Preparing for a HIPAA audit is vital for healthcare organizations. Sure, these organizations understand that they may face a HIPAA audit, but often let preparation for such an event fall to the bottom of their priority list. It is important to ensure your organization is prepared prior to receiving notification of a forthcoming audit. An article on Health Data Management explains why these preparations are so important.
What happens if an organization is not prepared for an audit?
Lack of preparation in facing an audit is very easily detected by an auditor. If you are left scrambling to develop policies and procedures for how your organization protects health information, chances are the rush job will be visible in your documentation.
The best solution is for organizations to expect to be audited by having a plan in place in case the incident were to occur. According to Deborah Gersh, a partner and co-chair in the healthcare practice at Chicago law firm, Ropes & Gray, it is also important to develop a plan on how to deal with a breach if one were to occur.
What happens when a breach occurs?
The Health and Human Services Office for Civil Rights expects that when a breach occurs where devices are stolen, healthcare organizations complete the following:
- File a police report
- Determine if the stolen device was encrypted
- If the stolen device was not encrypted, determine what data was compromised
- Mitigate the breach and protect affected individuals
- Develop and implement an updated data protection plan
“Protection plans are not just about policies and procedures, but about employees understanding what specific roles they will play if a breach occurs.”
Gersh also says that organization’s chief information officers, security officers and privacy officers should all know and understand their job responsibilities, including their vital roles in the event of a breach. Gersh believes these individuals should know how to answer the following questions:
- Who contacts the police?
- Who files a report?
- Who shuts down the system and in what order?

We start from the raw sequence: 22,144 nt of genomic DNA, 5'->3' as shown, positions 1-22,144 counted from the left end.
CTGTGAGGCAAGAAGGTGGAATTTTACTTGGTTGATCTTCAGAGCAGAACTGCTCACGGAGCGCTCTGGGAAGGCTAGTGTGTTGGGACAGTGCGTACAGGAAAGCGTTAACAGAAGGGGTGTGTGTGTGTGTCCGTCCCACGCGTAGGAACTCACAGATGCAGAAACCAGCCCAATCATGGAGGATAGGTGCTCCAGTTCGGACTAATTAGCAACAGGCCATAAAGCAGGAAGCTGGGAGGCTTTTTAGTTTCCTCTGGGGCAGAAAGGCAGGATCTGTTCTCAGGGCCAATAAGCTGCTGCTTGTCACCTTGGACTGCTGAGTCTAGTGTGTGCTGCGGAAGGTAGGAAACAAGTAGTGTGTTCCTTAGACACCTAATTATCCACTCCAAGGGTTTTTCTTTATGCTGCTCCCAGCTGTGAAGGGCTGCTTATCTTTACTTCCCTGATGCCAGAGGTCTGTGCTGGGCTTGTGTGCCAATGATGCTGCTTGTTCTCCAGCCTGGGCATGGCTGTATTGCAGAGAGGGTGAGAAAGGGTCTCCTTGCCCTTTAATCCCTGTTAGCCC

- Who determines which data was compromised?
- Who compiles the data to determine who gets notified about the breach?
It is important for organizations to have a plan in place for specific types of breaches, whether it be a hacker infiltrating your data networks or a laptop being stolen. According to Gersh, these documents will act as “an organization’s ‘lifeline of evidence’ to present to OCR or the state if the organization experiences another incident in the future.”
“That plan should include increased breach and security awareness, through which everyone in the organization is constantly aware of suspicious behavior, and knowing who the privacy and security officers are when they want to report something.”
Another important warning Gersh provides? Do not be fooled into thinking you have 60 days to deal with a breach before you must report it! Although the federal timeline for reporting a breach may be 60 days, states often have shorter time frames, with some states requiring healthcare organizations to report breaches within 10 days.
Where do organizations get in the most trouble during a HIPAA audit?
Lack of documentation is a major red flag for auditors! Despite the fact that organizations make efforts to demonstrate they have a plan in place, if proper documentation is not in place to show an auditor, the efforts become completely negated.
Organizations are often training their employees on HIPAA requirements, but have no documentation of the training to prove to auditors that they are doing this.
Organizations may also not have proper documentation of their business associates.
“If a business associate has a breach and it is their fault, there should be documentation that that business associate will be responsible to pay for remediation.”
What is the worst thing an organization can do?
Not having a comprehensive risk analysis puts an organization in extreme jeopardy, resulting in sanctions by regulators. While the thought of performing a risk analysis may seem overwhelming, there is help available to assist you with this task!
The big takeaway
While it may seem time-consuming and costly, it is essential that your organization view HIPAA compliance as a top priority. Ensuring proper documentation including policies and procedures are in place and risk analysis are being performed will greatly reduce your risk in an audit situation. The time to prepare for a HIPAA audit is now!
“You’re going to do it one way or another.”